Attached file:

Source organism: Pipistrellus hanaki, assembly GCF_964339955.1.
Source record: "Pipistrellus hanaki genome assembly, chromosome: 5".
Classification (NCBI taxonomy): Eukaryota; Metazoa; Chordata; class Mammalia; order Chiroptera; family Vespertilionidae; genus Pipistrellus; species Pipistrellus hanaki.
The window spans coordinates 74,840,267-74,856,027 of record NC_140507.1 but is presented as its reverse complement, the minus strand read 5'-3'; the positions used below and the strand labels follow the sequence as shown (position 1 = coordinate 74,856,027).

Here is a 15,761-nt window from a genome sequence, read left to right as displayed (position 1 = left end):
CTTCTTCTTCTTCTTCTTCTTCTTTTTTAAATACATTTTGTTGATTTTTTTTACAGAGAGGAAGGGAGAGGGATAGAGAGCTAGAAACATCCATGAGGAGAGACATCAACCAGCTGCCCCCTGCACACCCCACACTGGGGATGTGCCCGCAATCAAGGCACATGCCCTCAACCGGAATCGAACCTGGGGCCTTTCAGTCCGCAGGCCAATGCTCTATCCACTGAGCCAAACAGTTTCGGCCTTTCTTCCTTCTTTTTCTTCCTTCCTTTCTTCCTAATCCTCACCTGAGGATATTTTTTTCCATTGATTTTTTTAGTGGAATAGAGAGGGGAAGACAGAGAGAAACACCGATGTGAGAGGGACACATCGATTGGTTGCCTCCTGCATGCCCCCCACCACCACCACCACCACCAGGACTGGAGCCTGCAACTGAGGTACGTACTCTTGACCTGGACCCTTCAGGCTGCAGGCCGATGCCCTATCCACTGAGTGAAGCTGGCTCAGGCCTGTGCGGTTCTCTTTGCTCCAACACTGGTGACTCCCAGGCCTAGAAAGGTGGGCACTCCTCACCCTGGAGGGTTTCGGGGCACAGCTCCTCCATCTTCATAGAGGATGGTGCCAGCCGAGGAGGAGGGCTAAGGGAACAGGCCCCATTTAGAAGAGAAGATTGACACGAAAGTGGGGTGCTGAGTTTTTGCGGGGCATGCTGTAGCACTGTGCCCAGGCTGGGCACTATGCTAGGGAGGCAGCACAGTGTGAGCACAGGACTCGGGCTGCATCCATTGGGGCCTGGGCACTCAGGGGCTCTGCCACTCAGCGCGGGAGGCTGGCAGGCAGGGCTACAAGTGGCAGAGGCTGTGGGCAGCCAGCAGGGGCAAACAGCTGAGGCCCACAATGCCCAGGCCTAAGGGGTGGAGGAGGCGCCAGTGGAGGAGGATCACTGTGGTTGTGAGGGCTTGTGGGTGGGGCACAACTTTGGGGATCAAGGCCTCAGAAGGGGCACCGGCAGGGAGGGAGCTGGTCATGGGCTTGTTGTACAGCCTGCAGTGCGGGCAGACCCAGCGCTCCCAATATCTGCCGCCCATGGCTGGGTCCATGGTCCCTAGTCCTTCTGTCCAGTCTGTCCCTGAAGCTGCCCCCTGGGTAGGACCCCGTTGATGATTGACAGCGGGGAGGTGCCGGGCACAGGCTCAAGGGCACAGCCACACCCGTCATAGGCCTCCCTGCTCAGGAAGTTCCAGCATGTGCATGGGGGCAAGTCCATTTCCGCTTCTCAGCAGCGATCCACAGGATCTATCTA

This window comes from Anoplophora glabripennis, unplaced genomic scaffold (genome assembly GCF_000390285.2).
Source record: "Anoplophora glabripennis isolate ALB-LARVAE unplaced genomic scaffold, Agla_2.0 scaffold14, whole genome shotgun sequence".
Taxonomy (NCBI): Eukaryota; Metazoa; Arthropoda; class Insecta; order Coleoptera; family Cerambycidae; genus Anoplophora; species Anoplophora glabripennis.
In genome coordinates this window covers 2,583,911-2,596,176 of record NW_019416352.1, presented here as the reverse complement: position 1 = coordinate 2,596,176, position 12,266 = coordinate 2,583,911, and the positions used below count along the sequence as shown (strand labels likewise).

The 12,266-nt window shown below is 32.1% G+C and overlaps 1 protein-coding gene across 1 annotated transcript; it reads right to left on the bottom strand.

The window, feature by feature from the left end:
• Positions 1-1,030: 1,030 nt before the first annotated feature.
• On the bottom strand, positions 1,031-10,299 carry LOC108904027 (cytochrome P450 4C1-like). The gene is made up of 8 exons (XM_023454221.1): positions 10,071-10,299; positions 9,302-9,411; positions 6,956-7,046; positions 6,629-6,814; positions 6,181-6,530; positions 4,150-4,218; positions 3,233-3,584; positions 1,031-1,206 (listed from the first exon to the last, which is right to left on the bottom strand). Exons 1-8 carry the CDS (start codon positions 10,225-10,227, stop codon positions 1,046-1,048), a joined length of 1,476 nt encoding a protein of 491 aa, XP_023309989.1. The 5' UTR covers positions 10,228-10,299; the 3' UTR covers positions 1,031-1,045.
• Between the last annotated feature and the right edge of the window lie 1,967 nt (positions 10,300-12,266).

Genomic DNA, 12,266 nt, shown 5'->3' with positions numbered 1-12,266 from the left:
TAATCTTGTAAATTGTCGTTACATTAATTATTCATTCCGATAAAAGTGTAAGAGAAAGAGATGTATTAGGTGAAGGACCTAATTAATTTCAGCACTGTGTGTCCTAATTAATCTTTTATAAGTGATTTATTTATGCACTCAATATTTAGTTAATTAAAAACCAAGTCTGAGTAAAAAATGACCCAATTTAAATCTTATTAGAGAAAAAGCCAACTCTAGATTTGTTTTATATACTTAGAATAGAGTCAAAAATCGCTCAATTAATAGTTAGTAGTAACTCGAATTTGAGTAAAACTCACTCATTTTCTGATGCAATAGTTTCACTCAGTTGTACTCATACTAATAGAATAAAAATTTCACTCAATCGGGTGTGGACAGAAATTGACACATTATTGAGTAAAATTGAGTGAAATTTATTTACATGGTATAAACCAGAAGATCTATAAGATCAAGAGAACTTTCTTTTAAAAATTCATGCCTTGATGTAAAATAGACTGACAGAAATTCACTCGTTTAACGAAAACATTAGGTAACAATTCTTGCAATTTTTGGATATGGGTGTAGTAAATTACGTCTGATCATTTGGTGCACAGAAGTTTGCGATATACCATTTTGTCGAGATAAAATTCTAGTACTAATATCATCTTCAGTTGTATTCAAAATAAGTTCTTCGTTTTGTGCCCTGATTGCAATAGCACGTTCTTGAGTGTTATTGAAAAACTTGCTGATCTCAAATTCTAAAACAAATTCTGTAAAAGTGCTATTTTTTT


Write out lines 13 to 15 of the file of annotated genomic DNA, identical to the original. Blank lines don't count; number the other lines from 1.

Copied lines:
• Positions 1-1,030: 1,030 nt before the first annotated feature.
• On the bottom strand, positions 1,031-10,299 carry LOC108904027 (cytochrome P450 4C1-like). The gene is made up of 8 exons (XM_023454221.1): positions 10,071-10,299; positions 9,302-9,411; positions 6,956-7,046; positions 6,629-6,814; positions 6,181-6,530; positions 4,150-4,218; positions 3,233-3,584; positions 1,031-1,206 (listed from the first exon to the last, which is right to left on the bottom strand). Exons 1-8 carry the CDS (start codon positions 10,225-10,227, stop codon positions 1,046-1,048), a joined length of 1,476 nt encoding a protein of 491 aa, XP_023309989.1. The 5' UTR covers positions 10,228-10,299; the 3' UTR covers positions 1,031-1,045.
• Between the last annotated feature and the right edge of the window lie 1,967 nt (positions 10,300-12,266).